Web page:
“Today it is very fashionable to talk about the poor. Unfortunately, it is not fashionable to talk with them” – Mother Teresa
When we talk about people we make assumptions and build stereotypes that often fall short of reality. Leading up to a recent trip to Nepal, I did a lot of talking about what I thought the rural communities of Nepal needed and how Eurasia Café starting a coffee farm in the region could address those needs. I had great intentions but those intentions were based on what I thought the people needed. What can someone who drinks a four-dollar latte know about the needs of a person who requires a full day’s work to earn that same four dollars?
Unfortunately, I’m not the only person with great intentions and faulty assumptions. For nearly a century, the developed world has tried government programs, non-profit initiatives, celebrity endorsements and numerous other means to address global poverty; yet the number of poor around the world and in our own communities continues to swell. With all the noise why are we not seeing more results?
I believe it all comes down to the simple fact that we do not stop often enough to talk with the poor. We assume our own means make us an authority on what it takes to rise out of poverty. Yes, we have knowledge, insight and experience that can help, but only if we listen long enough to know what is relevant to the individual. We need to take on the role of friend and coach, not president and director!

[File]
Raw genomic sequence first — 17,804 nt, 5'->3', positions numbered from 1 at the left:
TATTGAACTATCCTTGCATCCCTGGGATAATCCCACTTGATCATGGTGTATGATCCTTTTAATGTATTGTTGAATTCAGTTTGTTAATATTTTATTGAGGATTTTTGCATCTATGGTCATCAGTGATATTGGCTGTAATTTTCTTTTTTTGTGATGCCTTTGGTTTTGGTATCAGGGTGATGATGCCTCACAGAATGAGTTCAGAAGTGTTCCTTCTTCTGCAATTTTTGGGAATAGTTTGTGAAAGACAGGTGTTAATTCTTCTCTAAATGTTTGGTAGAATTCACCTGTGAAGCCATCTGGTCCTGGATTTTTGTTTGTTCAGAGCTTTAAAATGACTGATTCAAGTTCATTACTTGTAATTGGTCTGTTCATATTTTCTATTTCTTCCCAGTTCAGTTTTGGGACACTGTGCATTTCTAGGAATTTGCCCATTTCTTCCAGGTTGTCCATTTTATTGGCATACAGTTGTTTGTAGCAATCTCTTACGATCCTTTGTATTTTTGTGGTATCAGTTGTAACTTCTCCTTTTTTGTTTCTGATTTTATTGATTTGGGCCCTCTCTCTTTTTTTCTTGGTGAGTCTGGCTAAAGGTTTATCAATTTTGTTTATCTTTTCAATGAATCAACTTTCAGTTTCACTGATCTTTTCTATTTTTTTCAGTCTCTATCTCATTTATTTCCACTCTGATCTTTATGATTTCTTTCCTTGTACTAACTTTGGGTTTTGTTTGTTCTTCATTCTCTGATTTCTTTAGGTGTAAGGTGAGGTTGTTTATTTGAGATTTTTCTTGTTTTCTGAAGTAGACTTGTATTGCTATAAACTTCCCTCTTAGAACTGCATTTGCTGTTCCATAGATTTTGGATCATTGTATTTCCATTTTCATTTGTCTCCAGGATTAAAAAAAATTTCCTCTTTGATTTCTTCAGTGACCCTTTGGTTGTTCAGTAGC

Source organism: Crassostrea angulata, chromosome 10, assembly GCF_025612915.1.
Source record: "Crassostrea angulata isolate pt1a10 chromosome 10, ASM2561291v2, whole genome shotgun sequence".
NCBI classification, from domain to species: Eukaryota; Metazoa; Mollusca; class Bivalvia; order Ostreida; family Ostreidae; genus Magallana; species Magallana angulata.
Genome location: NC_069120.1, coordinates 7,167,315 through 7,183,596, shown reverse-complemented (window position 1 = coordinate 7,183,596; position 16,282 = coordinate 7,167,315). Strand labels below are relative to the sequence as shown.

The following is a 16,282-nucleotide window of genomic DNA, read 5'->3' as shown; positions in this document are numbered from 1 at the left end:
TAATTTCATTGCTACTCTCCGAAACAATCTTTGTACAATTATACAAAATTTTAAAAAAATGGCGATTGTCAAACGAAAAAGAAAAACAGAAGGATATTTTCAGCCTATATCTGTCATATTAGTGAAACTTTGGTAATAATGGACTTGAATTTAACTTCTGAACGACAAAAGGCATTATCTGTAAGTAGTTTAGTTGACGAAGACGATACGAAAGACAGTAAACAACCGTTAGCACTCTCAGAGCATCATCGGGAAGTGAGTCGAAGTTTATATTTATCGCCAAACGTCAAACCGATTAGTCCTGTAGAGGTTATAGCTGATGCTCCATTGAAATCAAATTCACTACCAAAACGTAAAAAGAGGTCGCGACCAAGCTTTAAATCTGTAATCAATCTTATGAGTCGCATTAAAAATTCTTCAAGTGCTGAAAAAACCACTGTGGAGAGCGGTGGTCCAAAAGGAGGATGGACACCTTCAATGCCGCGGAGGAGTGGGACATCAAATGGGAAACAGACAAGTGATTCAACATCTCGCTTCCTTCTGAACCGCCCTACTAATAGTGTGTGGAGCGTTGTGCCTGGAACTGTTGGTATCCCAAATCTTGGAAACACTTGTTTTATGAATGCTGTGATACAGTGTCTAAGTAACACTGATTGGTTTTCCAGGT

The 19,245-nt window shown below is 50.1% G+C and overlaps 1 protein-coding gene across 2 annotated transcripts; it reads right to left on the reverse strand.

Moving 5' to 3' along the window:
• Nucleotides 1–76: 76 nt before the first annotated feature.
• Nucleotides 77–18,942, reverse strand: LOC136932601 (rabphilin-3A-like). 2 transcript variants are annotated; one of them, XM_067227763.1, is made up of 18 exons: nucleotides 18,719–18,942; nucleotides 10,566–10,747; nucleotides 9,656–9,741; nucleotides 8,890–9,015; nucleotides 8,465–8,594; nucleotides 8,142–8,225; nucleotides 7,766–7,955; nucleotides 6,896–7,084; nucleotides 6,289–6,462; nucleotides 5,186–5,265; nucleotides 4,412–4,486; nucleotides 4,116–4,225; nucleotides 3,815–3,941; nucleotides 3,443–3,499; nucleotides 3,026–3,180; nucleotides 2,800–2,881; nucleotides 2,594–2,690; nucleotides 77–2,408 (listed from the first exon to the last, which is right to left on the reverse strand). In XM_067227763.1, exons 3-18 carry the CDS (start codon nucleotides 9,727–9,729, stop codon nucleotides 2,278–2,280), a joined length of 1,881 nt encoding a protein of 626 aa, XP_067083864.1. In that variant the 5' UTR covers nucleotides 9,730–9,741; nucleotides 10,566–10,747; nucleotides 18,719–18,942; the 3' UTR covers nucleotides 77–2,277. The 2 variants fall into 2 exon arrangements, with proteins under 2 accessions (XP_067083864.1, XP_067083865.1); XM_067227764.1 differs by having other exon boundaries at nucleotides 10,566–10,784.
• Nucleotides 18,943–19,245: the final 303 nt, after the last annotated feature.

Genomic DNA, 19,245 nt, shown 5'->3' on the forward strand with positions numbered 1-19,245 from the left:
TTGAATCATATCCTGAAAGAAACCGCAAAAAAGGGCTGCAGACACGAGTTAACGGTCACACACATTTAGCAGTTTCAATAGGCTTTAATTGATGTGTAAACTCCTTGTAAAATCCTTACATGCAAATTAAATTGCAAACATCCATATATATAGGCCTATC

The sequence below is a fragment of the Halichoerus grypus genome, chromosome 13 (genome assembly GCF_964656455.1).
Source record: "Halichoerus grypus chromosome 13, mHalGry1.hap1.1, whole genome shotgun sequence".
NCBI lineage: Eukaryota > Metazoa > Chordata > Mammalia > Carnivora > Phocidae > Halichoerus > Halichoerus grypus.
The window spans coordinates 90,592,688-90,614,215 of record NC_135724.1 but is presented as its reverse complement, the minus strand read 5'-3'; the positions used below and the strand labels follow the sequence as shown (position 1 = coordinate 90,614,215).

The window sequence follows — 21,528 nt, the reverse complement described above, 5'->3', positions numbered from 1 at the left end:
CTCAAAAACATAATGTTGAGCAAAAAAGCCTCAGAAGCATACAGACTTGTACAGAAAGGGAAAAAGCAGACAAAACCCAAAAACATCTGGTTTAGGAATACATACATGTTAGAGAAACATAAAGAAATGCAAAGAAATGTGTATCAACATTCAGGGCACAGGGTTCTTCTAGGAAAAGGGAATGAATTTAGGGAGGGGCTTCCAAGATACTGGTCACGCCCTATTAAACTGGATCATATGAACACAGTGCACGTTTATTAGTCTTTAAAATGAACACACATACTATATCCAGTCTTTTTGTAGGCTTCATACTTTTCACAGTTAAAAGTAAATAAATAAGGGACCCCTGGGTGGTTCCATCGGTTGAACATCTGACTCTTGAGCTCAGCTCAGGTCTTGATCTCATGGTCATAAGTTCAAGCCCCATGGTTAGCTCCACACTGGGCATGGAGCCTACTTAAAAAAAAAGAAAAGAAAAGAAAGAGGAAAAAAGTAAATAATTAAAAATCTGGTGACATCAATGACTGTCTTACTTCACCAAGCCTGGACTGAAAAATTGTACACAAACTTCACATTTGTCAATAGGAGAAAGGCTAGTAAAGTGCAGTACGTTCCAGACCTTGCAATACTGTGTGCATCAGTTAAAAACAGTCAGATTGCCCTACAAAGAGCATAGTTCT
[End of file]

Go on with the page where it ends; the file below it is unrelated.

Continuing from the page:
As I savored a cup of Himalayan Java with a humble farmer in Nepal, my own grand plan for a large coffee farm that employed hundreds was shattered. However, from the shattered pieces a new plan began to emerge. The farmer talked to us about how most of his neighbors are subsistence farmers. They grow enough on their land to feed their families for approximately six months of the year, but beyond that they need to produce something that they can sell in order to sustain themselves over the remaining six months. One option is coffee. By working with these farmers to plant, nurture and maintain a few coffee plants we will be able to build relationships and talk with them about the things they really need to break the cycle of poverty. No, coffee in and of itself will not change these people’s lives. However, the relationship built around it just might!
Remember if we are serious about changing lives it is not enough to talk about the needs of those around us. Leave that to the politicians and celebrities. Instead, go out and talk with the people experiencing pain firsthand! Ask questions. Build relationships. Then use your own knowledge and creativity to help lead a revolution against poverty: one person at a time.